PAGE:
Memoization ensures that a function doesn't run for the same inputs more than once by keeping a record of the results for given inputs (usually in a dictionary).
For example, a simple recursive function for computing the nth fibonacci number:
def fib_recursive(n):
if n < 0:
raise IndexError('Index was negative. No such thing as a negative index in a series.')
# base cases
if n in [0, 1]:
return n
print "computing fib_recursive(%i)" % n
return fib_recursive(n  1) + fib_recursive(n  2)
Will run on the same inputs multiple times:
>>> fib_recursive(8)
computing fib_recursive(8)
computing fib_recursive(7)
computing fib_recursive(6)
computing fib_recursive(5)
computing fib_recursive(4)
computing fib_recursive(3)
computing fib_recursive(2)
computing fib_recursive(2)
computing fib_recursive(3)
computing fib_recursive(2)
computing fib_recursive(4)
computing fib_recursive(3)
computing fib_recursive(2)
computing fib_recursive(2)
computing fib_recursive(5)
computing fib_recursive(4)
computing fib_recursive(3)
computing fib_recursive(2)
computing fib_recursive(2)
computing fib_recursive(3)
computing fib_recursive(2)
computing fib_recursive(6)
computing fib_recursive(5)
computing fib_recursive(4)
computing fib_recursive(3)
computing fib_recursive(2)
computing fib_recursive(2)
computing fib_recursive(3)
computing fib_recursive(2)
computing fib_recursive(4)
computing fib_recursive(3)
computing fib_recursive(2)
computing fib_recursive(2)
21
We can imagine the recursive calls of this function as a tree, where the two children of a node are the two recursive calls it makes. We can see that the tree quickly branches out of control:
To avoid the duplicate work caused by the branching, we can wrap the function in a class that stores an instance variable, memo, that maps inputs to outputs. Then we simply:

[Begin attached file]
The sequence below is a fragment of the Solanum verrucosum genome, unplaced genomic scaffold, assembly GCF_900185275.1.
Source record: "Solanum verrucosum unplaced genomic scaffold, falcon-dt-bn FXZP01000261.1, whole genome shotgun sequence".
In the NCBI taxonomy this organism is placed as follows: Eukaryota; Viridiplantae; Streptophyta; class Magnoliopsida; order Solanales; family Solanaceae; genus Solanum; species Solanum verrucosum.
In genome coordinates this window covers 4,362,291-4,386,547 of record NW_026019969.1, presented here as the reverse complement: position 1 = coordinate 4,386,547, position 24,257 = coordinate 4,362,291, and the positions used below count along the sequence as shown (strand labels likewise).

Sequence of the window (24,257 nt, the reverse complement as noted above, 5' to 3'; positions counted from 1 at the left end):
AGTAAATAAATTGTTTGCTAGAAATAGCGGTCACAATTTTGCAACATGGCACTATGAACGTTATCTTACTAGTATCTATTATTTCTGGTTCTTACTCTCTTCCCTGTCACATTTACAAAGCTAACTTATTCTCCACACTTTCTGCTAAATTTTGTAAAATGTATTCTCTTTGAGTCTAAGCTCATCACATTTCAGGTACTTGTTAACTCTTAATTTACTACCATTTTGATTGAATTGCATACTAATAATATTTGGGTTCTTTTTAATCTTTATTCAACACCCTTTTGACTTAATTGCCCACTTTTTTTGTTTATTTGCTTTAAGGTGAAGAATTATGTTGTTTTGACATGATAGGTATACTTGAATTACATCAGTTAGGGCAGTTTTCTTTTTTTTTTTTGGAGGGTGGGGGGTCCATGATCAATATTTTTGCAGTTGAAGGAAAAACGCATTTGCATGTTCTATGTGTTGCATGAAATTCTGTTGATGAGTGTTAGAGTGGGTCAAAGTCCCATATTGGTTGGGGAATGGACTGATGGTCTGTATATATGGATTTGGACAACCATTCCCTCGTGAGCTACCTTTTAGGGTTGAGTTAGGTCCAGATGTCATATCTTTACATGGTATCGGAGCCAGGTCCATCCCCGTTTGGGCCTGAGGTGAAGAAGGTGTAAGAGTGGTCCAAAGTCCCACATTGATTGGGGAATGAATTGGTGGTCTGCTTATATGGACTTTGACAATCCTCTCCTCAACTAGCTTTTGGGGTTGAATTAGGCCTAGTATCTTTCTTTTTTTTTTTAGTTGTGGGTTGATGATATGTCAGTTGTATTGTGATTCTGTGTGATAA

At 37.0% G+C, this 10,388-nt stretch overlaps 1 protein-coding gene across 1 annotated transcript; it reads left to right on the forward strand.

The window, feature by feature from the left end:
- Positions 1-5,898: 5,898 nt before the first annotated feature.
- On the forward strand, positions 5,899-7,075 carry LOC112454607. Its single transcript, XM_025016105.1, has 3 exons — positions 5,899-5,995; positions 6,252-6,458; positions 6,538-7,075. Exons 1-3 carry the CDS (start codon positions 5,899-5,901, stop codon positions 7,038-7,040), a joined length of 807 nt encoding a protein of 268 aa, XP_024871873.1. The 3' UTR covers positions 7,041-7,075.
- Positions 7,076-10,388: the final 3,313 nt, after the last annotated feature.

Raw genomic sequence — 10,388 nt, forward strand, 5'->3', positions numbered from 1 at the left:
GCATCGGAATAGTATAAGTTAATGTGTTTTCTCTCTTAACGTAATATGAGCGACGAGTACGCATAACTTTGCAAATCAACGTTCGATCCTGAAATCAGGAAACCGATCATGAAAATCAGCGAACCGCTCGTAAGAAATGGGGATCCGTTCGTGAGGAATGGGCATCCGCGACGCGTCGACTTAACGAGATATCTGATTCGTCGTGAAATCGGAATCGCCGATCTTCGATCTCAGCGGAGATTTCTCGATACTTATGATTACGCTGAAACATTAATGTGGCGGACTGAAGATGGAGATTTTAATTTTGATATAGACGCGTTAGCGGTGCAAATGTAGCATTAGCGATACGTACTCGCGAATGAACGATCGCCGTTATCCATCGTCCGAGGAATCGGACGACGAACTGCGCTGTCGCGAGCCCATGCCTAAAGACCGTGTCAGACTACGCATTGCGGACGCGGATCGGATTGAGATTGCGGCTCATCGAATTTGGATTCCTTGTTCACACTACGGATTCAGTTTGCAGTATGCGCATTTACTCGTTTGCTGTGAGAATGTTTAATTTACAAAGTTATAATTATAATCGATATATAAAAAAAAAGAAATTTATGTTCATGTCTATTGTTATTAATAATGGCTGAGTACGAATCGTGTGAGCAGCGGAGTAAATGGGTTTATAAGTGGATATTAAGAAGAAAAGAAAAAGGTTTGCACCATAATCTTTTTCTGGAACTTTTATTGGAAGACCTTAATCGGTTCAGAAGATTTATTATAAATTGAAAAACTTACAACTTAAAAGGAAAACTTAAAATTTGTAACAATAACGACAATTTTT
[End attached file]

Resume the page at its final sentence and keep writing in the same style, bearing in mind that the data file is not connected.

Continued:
Check memo to see if we can avoid computing the answer for any given input, and

Save the results of any calculations to memo.
class Fibber:
def __init__(self):
self.memo = {}
def fib(self, n):
if n < 0:
raise Exception("Index was negative. No such thing as a negative index in a series.")
# base cases
elif n in [0, 1]:
return n
# see if we've already calculated this
if n in self.memo:
print "grabbing memo[%i]" % n
return self.memo[n]
print "computing fib(%i)" % n
result = self.fib(n  1) + self.fib(n  2)
# memoize
self.memo[n] = result
return result
We save a bunch of calls by checking the memo:
>>> Fibber().fib(8)
computing fib(8)
computing fib(7)
computing fib(6)
computing fib(5)
computing fib(4)
computing fib(3)
computing fib(2)
grabbing memo[2]
grabbing memo[3]
grabbing memo[4]
grabbing memo[5]
grabbing memo[6]
21
Now in our recurrence tree, no node appears more than twice:
Memoization is a common strategy for dynamic programming problems, which are problems where the solution is composed of solutions to the same problem with smaller inputs (as with the fibonacci problem, above). The other common strategy for dynamic programming problems is going bottomup, which is usually cleaner and often more efficient.